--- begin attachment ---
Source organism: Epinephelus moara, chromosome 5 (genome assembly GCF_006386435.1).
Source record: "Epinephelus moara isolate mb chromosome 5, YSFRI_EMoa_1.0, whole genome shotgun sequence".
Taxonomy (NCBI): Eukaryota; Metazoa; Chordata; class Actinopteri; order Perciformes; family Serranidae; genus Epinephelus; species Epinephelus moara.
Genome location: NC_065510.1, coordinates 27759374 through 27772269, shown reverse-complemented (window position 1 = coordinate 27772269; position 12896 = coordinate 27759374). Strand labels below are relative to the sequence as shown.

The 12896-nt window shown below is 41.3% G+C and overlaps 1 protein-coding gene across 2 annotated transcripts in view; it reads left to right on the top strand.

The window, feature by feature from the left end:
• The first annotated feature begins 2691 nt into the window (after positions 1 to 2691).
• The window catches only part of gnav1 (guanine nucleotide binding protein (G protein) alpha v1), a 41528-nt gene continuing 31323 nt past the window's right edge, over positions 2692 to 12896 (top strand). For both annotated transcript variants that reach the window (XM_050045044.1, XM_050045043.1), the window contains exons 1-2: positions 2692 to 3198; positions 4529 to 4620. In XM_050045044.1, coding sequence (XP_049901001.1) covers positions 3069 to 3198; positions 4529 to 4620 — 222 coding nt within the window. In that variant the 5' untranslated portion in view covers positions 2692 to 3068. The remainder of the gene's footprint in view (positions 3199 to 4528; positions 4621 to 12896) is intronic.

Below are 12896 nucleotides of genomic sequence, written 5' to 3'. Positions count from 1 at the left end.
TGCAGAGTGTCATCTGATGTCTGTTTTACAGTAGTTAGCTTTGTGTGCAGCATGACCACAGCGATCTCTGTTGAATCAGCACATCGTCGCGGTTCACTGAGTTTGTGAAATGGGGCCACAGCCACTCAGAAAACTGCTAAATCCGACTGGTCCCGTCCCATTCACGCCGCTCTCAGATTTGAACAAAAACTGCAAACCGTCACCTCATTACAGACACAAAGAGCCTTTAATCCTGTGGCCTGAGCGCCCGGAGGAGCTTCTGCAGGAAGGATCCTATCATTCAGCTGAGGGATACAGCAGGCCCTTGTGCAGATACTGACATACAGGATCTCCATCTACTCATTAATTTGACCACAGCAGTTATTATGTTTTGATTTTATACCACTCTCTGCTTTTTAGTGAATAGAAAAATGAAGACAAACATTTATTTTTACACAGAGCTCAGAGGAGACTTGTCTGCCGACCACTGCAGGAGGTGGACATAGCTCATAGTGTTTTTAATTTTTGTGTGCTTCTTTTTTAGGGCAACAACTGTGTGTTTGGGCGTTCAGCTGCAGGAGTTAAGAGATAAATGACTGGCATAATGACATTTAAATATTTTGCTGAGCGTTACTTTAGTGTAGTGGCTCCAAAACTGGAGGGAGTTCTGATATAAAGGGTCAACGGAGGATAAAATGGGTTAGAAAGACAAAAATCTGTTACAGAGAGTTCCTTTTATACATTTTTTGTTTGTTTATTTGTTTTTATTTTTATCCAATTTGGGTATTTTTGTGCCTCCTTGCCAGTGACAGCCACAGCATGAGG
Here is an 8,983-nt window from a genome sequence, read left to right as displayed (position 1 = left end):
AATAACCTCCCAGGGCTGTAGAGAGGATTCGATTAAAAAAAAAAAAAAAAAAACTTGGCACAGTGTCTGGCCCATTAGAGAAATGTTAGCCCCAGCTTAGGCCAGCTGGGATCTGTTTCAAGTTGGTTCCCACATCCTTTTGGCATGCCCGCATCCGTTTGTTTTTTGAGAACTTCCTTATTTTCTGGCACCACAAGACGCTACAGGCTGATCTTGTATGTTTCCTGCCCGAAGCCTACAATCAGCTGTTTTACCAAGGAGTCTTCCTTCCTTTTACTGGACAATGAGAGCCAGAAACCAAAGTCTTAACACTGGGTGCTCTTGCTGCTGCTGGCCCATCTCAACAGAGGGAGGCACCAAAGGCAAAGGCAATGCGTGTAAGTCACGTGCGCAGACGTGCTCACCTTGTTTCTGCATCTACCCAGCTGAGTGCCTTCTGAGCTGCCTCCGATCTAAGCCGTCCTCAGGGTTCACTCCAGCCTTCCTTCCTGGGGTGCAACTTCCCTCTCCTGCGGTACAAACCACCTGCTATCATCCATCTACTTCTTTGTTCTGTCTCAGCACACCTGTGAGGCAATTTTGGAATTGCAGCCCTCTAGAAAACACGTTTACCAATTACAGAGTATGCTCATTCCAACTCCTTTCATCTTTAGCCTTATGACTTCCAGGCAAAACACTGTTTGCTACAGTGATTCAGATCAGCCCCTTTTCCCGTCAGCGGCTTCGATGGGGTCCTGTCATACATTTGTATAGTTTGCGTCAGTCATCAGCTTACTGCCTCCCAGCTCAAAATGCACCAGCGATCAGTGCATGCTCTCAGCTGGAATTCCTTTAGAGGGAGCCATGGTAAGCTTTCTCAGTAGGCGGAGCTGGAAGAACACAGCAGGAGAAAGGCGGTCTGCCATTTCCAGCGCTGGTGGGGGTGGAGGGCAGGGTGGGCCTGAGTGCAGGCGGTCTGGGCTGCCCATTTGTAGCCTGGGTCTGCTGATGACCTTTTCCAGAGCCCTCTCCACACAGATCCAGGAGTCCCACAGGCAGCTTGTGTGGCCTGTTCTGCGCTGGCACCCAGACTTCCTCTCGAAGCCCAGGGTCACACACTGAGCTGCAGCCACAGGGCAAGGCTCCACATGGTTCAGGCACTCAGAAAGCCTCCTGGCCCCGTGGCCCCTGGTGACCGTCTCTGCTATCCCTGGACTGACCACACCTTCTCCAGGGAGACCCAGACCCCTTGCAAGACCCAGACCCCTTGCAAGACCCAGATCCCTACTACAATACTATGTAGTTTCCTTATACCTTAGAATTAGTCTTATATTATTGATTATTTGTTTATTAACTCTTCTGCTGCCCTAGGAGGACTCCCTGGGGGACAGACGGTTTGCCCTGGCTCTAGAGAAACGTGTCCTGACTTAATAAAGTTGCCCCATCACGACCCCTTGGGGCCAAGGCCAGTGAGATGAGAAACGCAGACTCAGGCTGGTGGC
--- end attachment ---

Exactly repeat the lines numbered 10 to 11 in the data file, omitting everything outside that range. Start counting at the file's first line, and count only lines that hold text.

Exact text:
TGCAGAGTGTCATCTGATGTCTGTTTTACAGTAGTTAGCTTTGTGTGCAGCATGACCACAGCGATCTCTGTTGAATCAGCACATCGTCGCGGTTCACTGAGTTTGTGAAATGGGGCCACAGCCACTCAGAAAACTGCTAAATCCGACTGGTCCCGTCCCATTCACGCCGCTCTCAGATTTGAACAAAAACTGCAAACCGTCACCTCATTACAGACACAAAGAGCCTTTAATCCTGTGGCCTGAGCGCCCGGAGGAGCTTCTGCAGGAAGGATCCTATCATTCAGCTGAGGGATACAGCAGGCCCTTGTGCAGATACTGACATACAGGATCTCCATCTACTCATTAATTTGACCACAGCAGTTATTATGTTTTGATTTTATACCACTCTCTGCTTTTTAGTGAATAGAAAAATGAAGACAAACATTTATTTTTACACAGAGCTCAGAGGAGACTTGTCTGCCGACCACTGCAGGAGGTGGACATAGCTCATAGTGTTTTTAATTTTTGTGTGCTTCTTTTTTAGGGCAACAACTGTGTGTTTGGGCGTTCAGCTGCAGGAGTTAAGAGATAAATGACTGGCATAATGACATTTAAATATTTTGCTGAGCGTTACTTTAGTGTAGTGGCTCCAAAACTGGAGGGAGTTCTGATATAAAGGGTCAACGGAGGATAAAATGGGTTAGAAAGACAAAAATCTGTTACAGAGAGTTCCTTTTATACATTTTTTGTTTGTTTATTTGTTTTTATTTTTATCCAATTTGGGTATTTTTGTGCCTCCTTGCCAGTGACAGCCACAGCATGAGG
Here is an 8,983-nt window from a genome sequence, read left to right as displayed (position 1 = left end):